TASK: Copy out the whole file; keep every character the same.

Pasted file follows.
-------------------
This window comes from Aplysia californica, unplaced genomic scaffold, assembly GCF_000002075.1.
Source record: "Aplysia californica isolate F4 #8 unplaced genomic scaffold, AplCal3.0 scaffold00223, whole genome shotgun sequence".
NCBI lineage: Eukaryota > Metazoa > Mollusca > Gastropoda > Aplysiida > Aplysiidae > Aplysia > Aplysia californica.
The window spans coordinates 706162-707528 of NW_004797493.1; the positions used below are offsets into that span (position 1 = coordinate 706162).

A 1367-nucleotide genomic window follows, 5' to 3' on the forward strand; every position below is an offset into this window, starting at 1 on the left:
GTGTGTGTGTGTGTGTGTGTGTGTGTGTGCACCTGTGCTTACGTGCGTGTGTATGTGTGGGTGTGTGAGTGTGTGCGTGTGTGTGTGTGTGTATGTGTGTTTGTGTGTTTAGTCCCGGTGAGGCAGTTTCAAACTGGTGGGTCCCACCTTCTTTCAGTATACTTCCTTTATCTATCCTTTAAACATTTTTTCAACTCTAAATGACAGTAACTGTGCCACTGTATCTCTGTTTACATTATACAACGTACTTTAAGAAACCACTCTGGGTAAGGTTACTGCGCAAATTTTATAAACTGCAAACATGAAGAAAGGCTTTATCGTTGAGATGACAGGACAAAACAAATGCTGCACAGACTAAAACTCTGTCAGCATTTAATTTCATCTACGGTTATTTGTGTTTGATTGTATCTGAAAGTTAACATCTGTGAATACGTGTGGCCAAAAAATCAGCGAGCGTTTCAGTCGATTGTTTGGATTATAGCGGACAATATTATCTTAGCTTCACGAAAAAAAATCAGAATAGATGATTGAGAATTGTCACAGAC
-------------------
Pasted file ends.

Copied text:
This window comes from Aplysia californica, unplaced genomic scaffold, assembly GCF_000002075.1.
Source record: "Aplysia californica isolate F4 #8 unplaced genomic scaffold, AplCal3.0 scaffold00223, whole genome shotgun sequence".
NCBI lineage: Eukaryota > Metazoa > Mollusca > Gastropoda > Aplysiida > Aplysiidae > Aplysia > Aplysia californica.
The window spans coordinates 706162-707528 of NW_004797493.1; the positions used below are offsets into that span (position 1 = coordinate 706162).

A 1367-nucleotide genomic window follows, 5' to 3' on the forward strand; every position below is an offset into this window, starting at 1 on the left:
GTGTGTGTGTGTGTGTGTGTGTGTGTGTGCACCTGTGCTTACGTGCGTGTGTATGTGTGGGTGTGTGAGTGTGTGCGTGTGTGTGTGTGTGTATGTGTGTTTGTGTGTTTAGTCCCGGTGAGGCAGTTTCAAACTGGTGGGTCCCACCTTCTTTCAGTATACTTCCTTTATCTATCCTTTAAACATTTTTTCAACTCTAAATGACAGTAACTGTGCCACTGTATCTCTGTTTACATTATACAACGTACTTTAAGAAACCACTCTGGGTAAGGTTACTGCGCAAATTTTATAAACTGCAAACATGAAGAAAGGCTTTATCGTTGAGATGACAGGACAAAACAAATGCTGCACAGACTAAAACTCTGTCAGCATTTAATTTCATCTACGGTTATTTGTGTTTGATTGTATCTGAAAGTTAACATCTGTGAATACGTGTGGCCAAAAAATCAGCGAGCGTTTCAGTCGATTGTTTGGATTATAGCGGACAATATTATCTTAGCTTCACGAAAAAAAATCAGAATAGATGATTGAGAATTGTCACAGAC